Immigration and Customs Enforcement officials have moved 1,200 detainees from Florida to Arizona and Texas. The Pentagon has provided eight helicopters for evacuating citizens as well as Coast Guard cutters and aircraft. And the Department of Health and Human Services has 200 doctors and 400 nurses on standby.
Paulison said 300 satellite phones and other communications equipment also are being sent to Florida for use in case regular communications are knocked out.
Paulison said that is among the improvements made since Katrina socked New Orleans and the federal government's slow response drew heavy criticism.
One FEMA worker testified earlier this week that his calls and e-mails from New Orleans right after Katrina about the desperate situation there went largely unheeded in the crucial hours after the hurricane and the breaching of key flood controls.
Paulison conceded FEMA did not know enough about what was happening in the region after Katrina.
"We are not going to let that happen again," he said. "We are creating an opportunity for significant situational awareness in Florida."
How the Coast Guard Gets It Right
Where did those orange helicopters come from, anyway? The story of the little agency that could
By AMANDA RIPLEY / NEW ORLEANS
Posted Sunday, Oct. 23, 2005
Wil Milam, 39, is a rescue swimmer for the U.S. Coast Guard in Kodiak, Alaska, which means he spends most of his time jumping out of helicopters to help fishermen who break bones and pilots who crash their private planes. "We're pretty much the area ambulance service," he says. Before he was dispatched to New Orleans in the aftermath of Hurricane Katrina, Milam had never been called out of Alaska for a mission and had never done urban search-and-rescue work. But like thousands of other personnel, he was brought to Louisiana to do what the Coast Guard does best: improvise wildly.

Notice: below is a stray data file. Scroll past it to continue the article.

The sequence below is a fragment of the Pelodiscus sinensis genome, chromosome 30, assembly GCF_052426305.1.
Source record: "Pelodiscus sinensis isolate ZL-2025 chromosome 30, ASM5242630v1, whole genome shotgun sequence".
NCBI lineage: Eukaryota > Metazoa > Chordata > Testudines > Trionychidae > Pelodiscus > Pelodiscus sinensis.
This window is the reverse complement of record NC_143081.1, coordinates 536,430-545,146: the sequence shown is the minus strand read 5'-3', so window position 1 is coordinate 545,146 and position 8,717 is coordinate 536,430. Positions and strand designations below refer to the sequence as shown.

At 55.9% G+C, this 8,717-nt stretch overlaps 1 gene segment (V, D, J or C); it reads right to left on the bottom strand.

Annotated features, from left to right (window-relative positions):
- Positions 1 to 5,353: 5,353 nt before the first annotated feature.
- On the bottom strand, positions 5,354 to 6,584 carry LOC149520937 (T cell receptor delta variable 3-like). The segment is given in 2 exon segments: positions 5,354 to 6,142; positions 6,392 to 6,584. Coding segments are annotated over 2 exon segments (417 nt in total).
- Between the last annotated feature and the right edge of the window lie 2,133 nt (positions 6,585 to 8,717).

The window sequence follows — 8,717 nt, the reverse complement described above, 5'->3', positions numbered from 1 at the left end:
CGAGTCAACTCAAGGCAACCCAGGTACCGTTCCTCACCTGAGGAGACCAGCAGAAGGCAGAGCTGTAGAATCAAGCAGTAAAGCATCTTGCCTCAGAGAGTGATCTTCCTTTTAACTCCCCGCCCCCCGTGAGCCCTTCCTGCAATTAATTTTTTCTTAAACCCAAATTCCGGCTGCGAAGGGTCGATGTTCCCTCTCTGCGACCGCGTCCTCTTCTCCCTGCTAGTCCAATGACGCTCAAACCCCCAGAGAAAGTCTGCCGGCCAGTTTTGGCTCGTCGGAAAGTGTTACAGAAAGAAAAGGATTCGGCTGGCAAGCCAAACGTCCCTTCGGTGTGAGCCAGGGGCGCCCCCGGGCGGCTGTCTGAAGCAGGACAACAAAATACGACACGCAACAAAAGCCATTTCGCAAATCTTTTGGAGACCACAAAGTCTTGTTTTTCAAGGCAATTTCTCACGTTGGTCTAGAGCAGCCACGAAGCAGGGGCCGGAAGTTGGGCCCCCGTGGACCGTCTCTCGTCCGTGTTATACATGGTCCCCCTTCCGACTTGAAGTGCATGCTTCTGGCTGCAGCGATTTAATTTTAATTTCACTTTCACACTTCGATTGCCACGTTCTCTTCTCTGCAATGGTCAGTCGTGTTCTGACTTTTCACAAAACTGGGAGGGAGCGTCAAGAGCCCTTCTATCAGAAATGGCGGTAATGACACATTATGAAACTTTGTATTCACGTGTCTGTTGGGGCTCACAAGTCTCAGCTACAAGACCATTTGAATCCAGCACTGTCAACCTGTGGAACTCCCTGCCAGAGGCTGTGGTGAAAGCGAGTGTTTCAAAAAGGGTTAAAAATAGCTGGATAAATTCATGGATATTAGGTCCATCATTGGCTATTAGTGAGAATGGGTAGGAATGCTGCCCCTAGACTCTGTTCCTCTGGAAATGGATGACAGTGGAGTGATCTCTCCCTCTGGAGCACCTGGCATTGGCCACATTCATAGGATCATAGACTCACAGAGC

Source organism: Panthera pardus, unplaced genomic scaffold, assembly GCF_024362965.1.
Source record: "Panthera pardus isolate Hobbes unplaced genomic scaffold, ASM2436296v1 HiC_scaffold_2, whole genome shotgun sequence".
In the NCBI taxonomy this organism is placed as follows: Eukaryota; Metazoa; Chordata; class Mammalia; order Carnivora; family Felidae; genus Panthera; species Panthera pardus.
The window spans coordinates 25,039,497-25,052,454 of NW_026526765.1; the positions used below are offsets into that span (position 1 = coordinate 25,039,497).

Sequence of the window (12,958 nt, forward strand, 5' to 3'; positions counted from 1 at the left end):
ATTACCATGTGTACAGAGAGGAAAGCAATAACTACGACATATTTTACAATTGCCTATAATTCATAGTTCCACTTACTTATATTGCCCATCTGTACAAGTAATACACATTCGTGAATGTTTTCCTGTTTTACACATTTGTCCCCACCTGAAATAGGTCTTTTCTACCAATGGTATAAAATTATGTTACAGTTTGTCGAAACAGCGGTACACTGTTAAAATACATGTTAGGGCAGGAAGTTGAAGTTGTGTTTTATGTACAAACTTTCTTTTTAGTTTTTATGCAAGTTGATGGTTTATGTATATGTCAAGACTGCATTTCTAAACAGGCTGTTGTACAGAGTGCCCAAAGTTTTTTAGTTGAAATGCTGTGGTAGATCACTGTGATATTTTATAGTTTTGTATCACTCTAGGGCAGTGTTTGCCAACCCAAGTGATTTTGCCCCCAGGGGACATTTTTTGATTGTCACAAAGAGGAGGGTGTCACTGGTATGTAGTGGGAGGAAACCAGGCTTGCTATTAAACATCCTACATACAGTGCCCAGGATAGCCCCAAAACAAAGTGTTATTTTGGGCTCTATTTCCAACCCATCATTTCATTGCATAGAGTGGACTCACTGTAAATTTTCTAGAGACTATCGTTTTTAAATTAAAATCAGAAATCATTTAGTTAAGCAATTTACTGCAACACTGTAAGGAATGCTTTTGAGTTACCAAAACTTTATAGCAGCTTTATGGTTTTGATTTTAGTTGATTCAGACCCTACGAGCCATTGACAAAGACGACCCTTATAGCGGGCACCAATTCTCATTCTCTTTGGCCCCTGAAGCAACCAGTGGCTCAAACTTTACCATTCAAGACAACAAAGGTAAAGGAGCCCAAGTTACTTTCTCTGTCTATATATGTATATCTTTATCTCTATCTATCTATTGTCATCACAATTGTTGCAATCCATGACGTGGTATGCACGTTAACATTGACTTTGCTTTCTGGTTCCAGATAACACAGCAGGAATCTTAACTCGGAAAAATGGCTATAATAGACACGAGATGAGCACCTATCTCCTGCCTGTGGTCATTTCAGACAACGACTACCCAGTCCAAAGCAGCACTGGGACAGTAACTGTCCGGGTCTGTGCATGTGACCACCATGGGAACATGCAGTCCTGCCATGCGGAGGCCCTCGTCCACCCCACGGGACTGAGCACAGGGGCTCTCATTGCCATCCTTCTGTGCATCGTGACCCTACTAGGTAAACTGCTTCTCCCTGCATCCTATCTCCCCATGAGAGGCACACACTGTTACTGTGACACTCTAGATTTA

Milam made his first rescue late one night near a warehouse outside New Orleans. After dropping him into the black miasma below, his helicopter did something he had never seen in his entire 13-year career: it flew away--so that he could hear the cries for help. He looked around through his night-vision goggles and saw what looked like caskets--in fallen trees, on porches. Yes, they were caskets, dislodged from a nearby cemetery. That night Milam found a man and four dogs and helped hoist them all safely into the helicopter when it returned. The man's pig, however, Milam left behind. "No way I'm taking a pig. The pig will be O.K.," he says. And so it went for 11 days, with Milam experiencing such firsts as flying over a semitrailer sitting on the roof of a house, seeing alligators undulating in the water below and finding himself surrounded by four men with shotguns in a dark, empty hospital. (They were security guards, as it turned out, and just as frightened as he was.) "I'm like, man, they didn't teach me this in swimmer school."
In Katrina's aftermath, the Coast Guard rescued or evacuated more than 33,500 people, six times as many as it saved in all of 2004. The Coast Guard was saving lives before any other federal agency--despite the fact that almost half the local Coast Guard personnel lost their own homes in the hurricane. In decimated St. Bernard Parish east of New Orleans, Sheriff Jack Stephens says the Coast Guard was the only federal agency to provide any significant assistance for a full week after the storm. Coast Guard personnel helped his deputies commandeer boats and rescue thousands. So last week, when two representatives from the U.S. Government Accountability Office came to ask how he would fix the Federal Emergency Management Agency (FEMA), he had his answer ready: "I would abolish it," he told them. "I'd blow up FEMA and ask the Coast Guard what it needs."